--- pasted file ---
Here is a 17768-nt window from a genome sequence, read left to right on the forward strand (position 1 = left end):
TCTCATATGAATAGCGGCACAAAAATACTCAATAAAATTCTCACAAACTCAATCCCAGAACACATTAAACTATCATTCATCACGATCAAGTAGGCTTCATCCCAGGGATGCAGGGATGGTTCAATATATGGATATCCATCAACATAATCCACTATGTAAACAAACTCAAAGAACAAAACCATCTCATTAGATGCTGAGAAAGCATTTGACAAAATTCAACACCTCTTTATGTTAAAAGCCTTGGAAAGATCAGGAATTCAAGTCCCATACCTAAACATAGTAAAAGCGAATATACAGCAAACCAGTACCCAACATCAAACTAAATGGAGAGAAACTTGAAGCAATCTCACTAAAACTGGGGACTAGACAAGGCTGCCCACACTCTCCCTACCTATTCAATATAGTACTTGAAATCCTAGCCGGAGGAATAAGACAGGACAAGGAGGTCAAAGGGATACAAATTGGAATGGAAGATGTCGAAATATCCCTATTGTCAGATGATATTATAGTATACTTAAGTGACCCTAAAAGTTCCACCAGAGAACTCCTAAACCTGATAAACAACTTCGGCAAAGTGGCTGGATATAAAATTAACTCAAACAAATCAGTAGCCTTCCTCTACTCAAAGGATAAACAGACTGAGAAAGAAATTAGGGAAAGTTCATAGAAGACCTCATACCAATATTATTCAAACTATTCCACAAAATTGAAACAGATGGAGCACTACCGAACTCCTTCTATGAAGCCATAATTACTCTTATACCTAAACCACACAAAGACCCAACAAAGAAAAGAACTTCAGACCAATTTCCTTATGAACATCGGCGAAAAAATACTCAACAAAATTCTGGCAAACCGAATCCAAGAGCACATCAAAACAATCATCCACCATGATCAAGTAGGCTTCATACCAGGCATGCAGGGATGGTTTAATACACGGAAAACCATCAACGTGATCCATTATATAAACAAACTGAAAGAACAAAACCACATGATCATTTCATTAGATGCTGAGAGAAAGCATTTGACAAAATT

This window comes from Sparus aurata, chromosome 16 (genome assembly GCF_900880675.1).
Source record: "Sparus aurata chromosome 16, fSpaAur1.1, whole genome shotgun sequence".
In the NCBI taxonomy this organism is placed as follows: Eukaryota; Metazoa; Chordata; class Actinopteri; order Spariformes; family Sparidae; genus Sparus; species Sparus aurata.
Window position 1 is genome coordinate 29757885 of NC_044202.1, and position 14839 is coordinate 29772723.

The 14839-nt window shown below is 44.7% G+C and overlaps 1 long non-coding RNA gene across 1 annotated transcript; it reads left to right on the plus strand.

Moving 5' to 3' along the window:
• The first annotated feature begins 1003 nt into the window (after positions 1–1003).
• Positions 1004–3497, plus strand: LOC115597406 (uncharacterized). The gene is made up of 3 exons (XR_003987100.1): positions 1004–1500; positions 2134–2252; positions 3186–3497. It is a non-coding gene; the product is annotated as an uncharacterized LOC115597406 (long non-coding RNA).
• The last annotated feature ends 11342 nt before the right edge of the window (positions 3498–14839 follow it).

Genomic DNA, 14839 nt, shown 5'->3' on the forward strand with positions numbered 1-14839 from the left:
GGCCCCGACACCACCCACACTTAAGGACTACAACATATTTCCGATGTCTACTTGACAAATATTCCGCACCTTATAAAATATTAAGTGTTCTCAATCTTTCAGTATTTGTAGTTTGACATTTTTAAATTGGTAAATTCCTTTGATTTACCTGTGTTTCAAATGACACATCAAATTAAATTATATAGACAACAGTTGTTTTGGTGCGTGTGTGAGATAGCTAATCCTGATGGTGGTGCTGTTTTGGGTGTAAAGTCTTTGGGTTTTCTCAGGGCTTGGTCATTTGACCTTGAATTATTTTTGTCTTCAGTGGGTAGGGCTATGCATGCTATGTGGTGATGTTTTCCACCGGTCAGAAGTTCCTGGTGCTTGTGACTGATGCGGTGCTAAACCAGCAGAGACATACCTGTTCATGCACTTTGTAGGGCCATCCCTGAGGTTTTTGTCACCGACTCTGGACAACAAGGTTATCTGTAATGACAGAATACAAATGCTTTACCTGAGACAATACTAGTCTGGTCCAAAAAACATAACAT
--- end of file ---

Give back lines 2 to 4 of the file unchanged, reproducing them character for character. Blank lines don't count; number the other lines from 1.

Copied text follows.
TCTCATATGAATAGCGGCACAAAAATACTCAATAAAATTCTCACAAACTCAATCCCAGAACACATTAAACTATCATTCATCACGATCAAGTAGGCTTCATCCCAGGGATGCAGGGATGGTTCAATATATGGATATCCATCAACATAATCCACTATGTAAACAAACTCAAAGAACAAAACCATCTCATTAGATGCTGAGAAAGCATTTGACAAAATTCAACACCTCTTTATGTTAAAAGCCTTGGAAAGATCAGGAATTCAAGTCCCATACCTAAACATAGTAAAAGCGAATATACAGCAAACCAGTACCCAACATCAAACTAAATGGAGAGAAACTTGAAGCAATCTCACTAAAACTGGGGACTAGACAAGGCTGCCCACACTCTCCCTACCTATTCAATATAGTACTTGAAATCCTAGCCGGAGGAATAAGACAGGACAAGGAGGTCAAAGGGATACAAATTGGAATGGAAGATGTCGAAATATCCCTATTGTCAGATGATATTATAGTATACTTAAGTGACCCTAAAAGTTCCACCAGAGAACTCCTAAACCTGATAAACAACTTCGGCAAAGTGGCTGGATATAAAATTAACTCAAACAAATCAGTAGCCTTCCTCTACTCAAAGGATAAACAGACTGAGAAAGAAATTAGGGAAAGTTCATAGAAGACCTCATACCAATATTATTCAAACTATTCCACAAAATTGAAACAGATGGAGCACTACCGAACTCCTTCTATGAAGCCATAATTACTCTTATACCTAAACCACACAAAGACCCAACAAAGAAAAGAACTTCAGACCAATTTCCTTATGAACATCGGCGAAAAAATACTCAACAAAATTCTGGCAAACCGAATCCAAGAGCACATCAAAACAATCATCCACCATGATCAAGTAGGCTTCATACCAGGCATGCAGGGATGGTTTAATACACGGAAAACCATCAACGTGATCCATTATATAAACAAACTGAAAGAACAAAACCACATGATCATTTCATTAGATGCTGAGAGAAAGCATTTGACAAAATT

This window comes from Sparus aurata, chromosome 16 (genome assembly GCF_900880675.1).
Source record: "Sparus aurata chromosome 16, fSpaAur1.1, whole genome shotgun sequence".